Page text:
Storing blob data is where most people start. Where they end up after performance tanks is to move the blob data back to the file system which is where it really belongs.
By storing blob data within the database your database server’s hard drives have to work that much harder trying to support both the normal database traffic as well as the additional traffic of the blob data being written to disk. You also end up wasting a lot of memory on the database server while the database server tries to cache blob data into memory which is of no use as the image probably isn’t going to be called all that often. On a machine with only a couple of Gigs and even a half way busy database this could easily eat up 25-50% of your memory taking away from loading your OLTP data into memory.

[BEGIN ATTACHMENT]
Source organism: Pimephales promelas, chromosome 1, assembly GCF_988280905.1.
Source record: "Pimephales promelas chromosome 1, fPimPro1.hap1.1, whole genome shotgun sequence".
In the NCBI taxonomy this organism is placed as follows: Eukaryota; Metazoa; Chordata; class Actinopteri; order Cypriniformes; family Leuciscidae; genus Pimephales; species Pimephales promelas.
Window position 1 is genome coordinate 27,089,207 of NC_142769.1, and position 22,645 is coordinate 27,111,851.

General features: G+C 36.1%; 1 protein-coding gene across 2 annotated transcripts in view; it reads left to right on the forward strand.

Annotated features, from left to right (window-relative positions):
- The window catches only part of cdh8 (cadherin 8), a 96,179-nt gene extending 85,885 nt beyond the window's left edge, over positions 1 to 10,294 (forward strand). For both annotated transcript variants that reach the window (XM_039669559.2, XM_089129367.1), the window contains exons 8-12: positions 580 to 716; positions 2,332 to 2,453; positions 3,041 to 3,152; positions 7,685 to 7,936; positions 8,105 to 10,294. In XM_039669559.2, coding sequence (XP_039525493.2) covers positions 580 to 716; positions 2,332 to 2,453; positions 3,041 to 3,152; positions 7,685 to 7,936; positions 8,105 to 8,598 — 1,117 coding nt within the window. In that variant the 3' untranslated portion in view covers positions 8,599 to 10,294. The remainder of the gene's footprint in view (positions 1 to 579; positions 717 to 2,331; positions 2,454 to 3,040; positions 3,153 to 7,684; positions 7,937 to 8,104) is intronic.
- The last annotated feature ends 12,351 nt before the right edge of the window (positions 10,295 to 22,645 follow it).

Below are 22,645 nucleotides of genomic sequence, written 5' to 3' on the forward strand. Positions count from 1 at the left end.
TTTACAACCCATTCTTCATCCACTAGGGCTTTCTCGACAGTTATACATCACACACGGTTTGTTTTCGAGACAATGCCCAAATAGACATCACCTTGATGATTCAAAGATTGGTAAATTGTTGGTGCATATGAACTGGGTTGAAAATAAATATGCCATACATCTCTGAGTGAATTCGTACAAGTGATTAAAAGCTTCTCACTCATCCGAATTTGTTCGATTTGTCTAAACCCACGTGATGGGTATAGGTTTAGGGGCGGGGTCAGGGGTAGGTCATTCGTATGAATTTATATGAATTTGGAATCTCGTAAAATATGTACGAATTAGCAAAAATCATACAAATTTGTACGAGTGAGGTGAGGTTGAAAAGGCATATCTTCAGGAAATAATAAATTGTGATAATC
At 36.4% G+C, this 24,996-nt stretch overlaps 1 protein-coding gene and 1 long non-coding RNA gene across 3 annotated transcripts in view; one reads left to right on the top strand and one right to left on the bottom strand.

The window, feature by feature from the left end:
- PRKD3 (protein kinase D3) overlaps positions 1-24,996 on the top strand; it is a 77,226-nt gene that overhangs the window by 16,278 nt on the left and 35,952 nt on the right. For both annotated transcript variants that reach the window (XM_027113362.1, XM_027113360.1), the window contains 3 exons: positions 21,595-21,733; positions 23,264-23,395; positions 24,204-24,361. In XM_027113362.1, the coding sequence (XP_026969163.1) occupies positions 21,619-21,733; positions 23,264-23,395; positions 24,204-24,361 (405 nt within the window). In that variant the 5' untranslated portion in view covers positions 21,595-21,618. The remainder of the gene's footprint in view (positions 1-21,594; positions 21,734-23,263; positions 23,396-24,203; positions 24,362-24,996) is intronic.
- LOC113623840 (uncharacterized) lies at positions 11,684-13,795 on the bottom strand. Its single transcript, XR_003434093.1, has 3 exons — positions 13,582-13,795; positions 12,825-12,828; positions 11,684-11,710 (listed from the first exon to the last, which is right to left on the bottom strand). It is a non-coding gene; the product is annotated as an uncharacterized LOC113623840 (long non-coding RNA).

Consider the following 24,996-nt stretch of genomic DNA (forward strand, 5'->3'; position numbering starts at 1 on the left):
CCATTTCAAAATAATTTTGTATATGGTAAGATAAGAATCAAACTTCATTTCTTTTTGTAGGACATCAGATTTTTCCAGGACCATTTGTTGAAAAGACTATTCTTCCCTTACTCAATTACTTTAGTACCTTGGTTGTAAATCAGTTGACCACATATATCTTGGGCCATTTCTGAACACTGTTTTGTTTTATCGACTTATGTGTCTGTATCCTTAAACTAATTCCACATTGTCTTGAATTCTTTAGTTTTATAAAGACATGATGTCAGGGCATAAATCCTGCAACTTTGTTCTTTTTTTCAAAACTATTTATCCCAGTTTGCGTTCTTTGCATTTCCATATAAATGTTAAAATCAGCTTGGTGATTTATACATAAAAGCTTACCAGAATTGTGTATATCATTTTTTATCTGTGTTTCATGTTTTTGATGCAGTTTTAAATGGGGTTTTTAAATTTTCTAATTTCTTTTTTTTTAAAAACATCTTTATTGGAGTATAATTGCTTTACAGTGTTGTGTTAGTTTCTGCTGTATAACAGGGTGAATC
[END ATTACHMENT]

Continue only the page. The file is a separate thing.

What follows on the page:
There are advantages to storing blobs in the database, though – you get ACID compliance, your backup tasks are a little bit simpler, and you can use replication to duplicate the information to multiple servers.
For the best of both worlds, you can store the “master” data in the database, and use some caching system to keep the image also stored in a file. Your web server can serve the file without touching the database, and your caching system will be responsible for updating the file if it’s not found or if the master data changes. Just make sure that you don’t do SELECT * against a table containing a blob, when you don’t need that column!